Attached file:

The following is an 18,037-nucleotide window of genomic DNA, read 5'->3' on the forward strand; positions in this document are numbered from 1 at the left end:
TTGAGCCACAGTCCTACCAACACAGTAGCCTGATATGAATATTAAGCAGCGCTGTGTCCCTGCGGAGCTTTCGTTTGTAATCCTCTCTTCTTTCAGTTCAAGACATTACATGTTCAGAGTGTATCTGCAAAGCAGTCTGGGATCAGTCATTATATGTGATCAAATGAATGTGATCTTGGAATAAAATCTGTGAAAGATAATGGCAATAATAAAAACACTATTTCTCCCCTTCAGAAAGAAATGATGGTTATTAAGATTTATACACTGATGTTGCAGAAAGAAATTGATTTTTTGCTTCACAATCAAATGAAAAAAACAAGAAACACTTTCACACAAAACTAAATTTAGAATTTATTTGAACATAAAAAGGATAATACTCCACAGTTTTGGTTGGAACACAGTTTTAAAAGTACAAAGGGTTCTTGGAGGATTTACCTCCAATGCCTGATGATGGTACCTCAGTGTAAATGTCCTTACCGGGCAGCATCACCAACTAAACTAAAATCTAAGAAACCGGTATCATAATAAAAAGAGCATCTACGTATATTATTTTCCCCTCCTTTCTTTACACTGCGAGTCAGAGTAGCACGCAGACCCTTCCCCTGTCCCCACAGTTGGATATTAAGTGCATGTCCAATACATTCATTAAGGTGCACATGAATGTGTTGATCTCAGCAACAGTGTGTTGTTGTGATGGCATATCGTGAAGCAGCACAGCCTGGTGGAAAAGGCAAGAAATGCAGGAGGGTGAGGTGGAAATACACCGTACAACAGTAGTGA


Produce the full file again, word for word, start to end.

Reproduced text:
The following is an 18,037-nucleotide window of genomic DNA, read 5'->3' on the forward strand; positions in this document are numbered from 1 at the left end:
TTGAGCCACAGTCCTACCAACACAGTAGCCTGATATGAATATTAAGCAGCGCTGTGTCCCTGCGGAGCTTTCGTTTGTAATCCTCTCTTCTTTCAGTTCAAGACATTACATGTTCAGAGTGTATCTGCAAAGCAGTCTGGGATCAGTCATTATATGTGATCAAATGAATGTGATCTTGGAATAAAATCTGTGAAAGATAATGGCAATAATAAAAACACTATTTCTCCCCTTCAGAAAGAAATGATGGTTATTAAGATTTATACACTGATGTTGCAGAAAGAAATTGATTTTTTGCTTCACAATCAAATGAAAAAAACAAGAAACACTTTCACACAAAACTAAATTTAGAATTTATTTGAACATAAAAAGGATAATACTCCACAGTTTTGGTTGGAACACAGTTTTAAAAGTACAAAGGGTTCTTGGAGGATTTACCTCCAATGCCTGATGATGGTACCTCAGTGTAAATGTCCTTACCGGGCAGCATCACCAACTAAACTAAAATCTAAGAAACCGGTATCATAATAAAAAGAGCATCTACGTATATTATTTTCCCCTCCTTTCTTTACACTGCGAGTCAGAGTAGCACGCAGACCCTTCCCCTGTCCCCACAGTTGGATATTAAGTGCATGTCCAATACATTCATTAAGGTGCACATGAATGTGTTGATCTCAGCAACAGTGTGTTGTTGTGATGGCATATCGTGAAGCAGCACAGCCTGGTGGAAAAGGCAAGAAATGCAGGAGGGTGAGGTGGAAATACACCGTACAACAGTAGTGA